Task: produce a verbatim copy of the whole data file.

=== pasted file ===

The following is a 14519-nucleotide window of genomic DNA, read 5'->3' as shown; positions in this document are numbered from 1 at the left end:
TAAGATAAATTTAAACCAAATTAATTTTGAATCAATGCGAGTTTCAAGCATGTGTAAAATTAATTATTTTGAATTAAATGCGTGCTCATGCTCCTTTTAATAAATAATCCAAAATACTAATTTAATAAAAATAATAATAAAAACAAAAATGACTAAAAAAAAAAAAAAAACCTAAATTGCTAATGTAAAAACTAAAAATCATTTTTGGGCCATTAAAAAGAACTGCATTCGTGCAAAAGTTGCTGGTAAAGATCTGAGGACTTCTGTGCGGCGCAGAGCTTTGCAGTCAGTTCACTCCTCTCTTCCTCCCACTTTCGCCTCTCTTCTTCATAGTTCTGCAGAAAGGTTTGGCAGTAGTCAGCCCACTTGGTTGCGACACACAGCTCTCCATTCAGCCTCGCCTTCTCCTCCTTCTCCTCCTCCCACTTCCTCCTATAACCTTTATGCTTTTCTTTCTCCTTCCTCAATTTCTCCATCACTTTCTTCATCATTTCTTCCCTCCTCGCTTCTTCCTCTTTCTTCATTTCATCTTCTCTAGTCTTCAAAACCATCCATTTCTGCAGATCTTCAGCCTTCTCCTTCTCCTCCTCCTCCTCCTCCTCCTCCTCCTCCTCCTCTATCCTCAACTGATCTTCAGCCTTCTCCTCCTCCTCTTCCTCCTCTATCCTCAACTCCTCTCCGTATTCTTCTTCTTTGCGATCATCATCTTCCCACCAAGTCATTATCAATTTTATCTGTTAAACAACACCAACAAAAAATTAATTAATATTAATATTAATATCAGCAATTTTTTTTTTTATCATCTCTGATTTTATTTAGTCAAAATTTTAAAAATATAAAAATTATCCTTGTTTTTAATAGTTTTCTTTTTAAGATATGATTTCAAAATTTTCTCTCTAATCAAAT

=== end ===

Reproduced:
The following is a 14519-nucleotide window of genomic DNA, read 5'->3' as shown; positions in this document are numbered from 1 at the left end:
TAAGATAAATTTAAACCAAATTAATTTTGAATCAATGCGAGTTTCAAGCATGTGTAAAATTAATTATTTTGAATTAAATGCGTGCTCATGCTCCTTTTAATAAATAATCCAAAATACTAATTTAATAAAAATAATAATAAAAACAAAAATGACTAAAAAAAAAAAAAAAACCTAAATTGCTAATGTAAAAACTAAAAATCATTTTTGGGCCATTAAAAAGAACTGCATTCGTGCAAAAGTTGCTGGTAAAGATCTGAGGACTTCTGTGCGGCGCAGAGCTTTGCAGTCAGTTCACTCCTCTCTTCCTCCCACTTTCGCCTCTCTTCTTCATAGTTCTGCAGAAAGGTTTGGCAGTAGTCAGCCCACTTGGTTGCGACACACAGCTCTCCATTCAGCCTCGCCTTCTCCTCCTTCTCCTCCTCCCACTTCCTCCTATAACCTTTATGCTTTTCTTTCTCCTTCCTCAATTTCTCCATCACTTTCTTCATCATTTCTTCCCTCCTCGCTTCTTCCTCTTTCTTCATTTCATCTTCTCTAGTCTTCAAAACCATCCATTTCTGCAGATCTTCAGCCTTCTCCTTCTCCTCCTCCTCCTCCTCCTCCTCCTCCTCCTCCTCTATCCTCAACTGATCTTCAGCCTTCTCCTCCTCCTCTTCCTCCTCTATCCTCAACTCCTCTCCGTATTCTTCTTCTTTGCGATCATCATCTTCCCACCAAGTCATTATCAATTTTATCTGTTAAACAACACCAACAAAAAATTAATTAATATTAATATTAATATCAGCAATTTTTTTTTTTATCATCTCTGATTTTATTTAGTCAAAATTTTAAAAATATAAAAATTATCCTTGTTTTTAATAGTTTTCTTTTTAAGATATGATTTCAAAATTTTCTCTCTAATCAAAT